Transfer tax is 4% and must be paid at the latest when applying for registration of the deed and title to the acquired real estate. If the registration has not been applied for or such an application is unnecessary the tax must be paid within six months of signing the transfer contract.

Notarisation of the deed of sale 77 euros.

Registration fee for title at the District Court 60 euros.

Estate agents commission is 3%-4% for single detached houses, 5% for condos, plus 22% VAT, this is paid by the seller.

A municipal tax on real estate is based on the taxable value of each individual estate and may vary between 0.3% and 1.0% for non-residents, for permanent residences the tax rate may vary between 0.15% -0.50%.

Capital gains on the sale of real estate is taxed at 29%, individuals and the estates of deceased persons are allowed a minimum deduction of 20% and 50% if the property has been owned for more than ten years.

Visas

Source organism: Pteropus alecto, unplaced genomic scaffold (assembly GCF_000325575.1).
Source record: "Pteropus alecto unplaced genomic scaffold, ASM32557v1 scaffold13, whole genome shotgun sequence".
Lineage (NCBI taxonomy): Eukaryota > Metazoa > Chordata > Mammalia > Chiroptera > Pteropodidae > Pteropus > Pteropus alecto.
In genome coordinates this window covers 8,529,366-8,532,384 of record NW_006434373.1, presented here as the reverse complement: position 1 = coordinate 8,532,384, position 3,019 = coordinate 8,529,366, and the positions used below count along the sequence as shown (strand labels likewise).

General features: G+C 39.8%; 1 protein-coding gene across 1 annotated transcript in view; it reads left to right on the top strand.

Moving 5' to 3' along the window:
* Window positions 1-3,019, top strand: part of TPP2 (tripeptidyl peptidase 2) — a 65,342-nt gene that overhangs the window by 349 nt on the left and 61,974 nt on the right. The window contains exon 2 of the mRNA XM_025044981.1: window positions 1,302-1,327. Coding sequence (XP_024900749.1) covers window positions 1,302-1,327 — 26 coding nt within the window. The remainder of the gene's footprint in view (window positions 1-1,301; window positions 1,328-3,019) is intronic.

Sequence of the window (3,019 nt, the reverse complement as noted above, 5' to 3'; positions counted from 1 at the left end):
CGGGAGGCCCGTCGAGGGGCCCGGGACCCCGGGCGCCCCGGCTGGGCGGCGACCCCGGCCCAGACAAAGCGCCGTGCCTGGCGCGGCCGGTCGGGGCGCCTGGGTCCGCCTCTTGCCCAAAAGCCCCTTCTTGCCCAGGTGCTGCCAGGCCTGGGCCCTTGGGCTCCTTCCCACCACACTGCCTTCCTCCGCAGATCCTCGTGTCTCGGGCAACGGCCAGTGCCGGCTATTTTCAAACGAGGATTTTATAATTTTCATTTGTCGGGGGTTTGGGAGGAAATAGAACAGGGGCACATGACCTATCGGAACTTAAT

Citizens of United States, UK and Canada require only a valid passport to stay in Finland for up to three months in a six month period.

Australian citizens must have a valid passport and no visa is required for a stay of up to three months in any six-month period.

South Africa citizens require a visa to enter Finland as well as a valid passport.

New Zealanders must have a valid passport and may stay in Finland for up to three months in any six-month period.

Irish nationals require a valid passport and no visa is required for a stay of up to three months in any six-month period.

The border less region known as Schengen area includes the following countries, Austria, Belgium Denmark, Finland, France, Germany, Greece, Iceland, Italy, Luxembourg, The Netherlands, Norway, Portugal, Spain and Sweden. These countries issue a standard Schengen visa that in principal allows the holder to travel freely within the borders of all.

Passports must be valid for at least the period of intended stay and return or onward tickets or sufficient funds are required.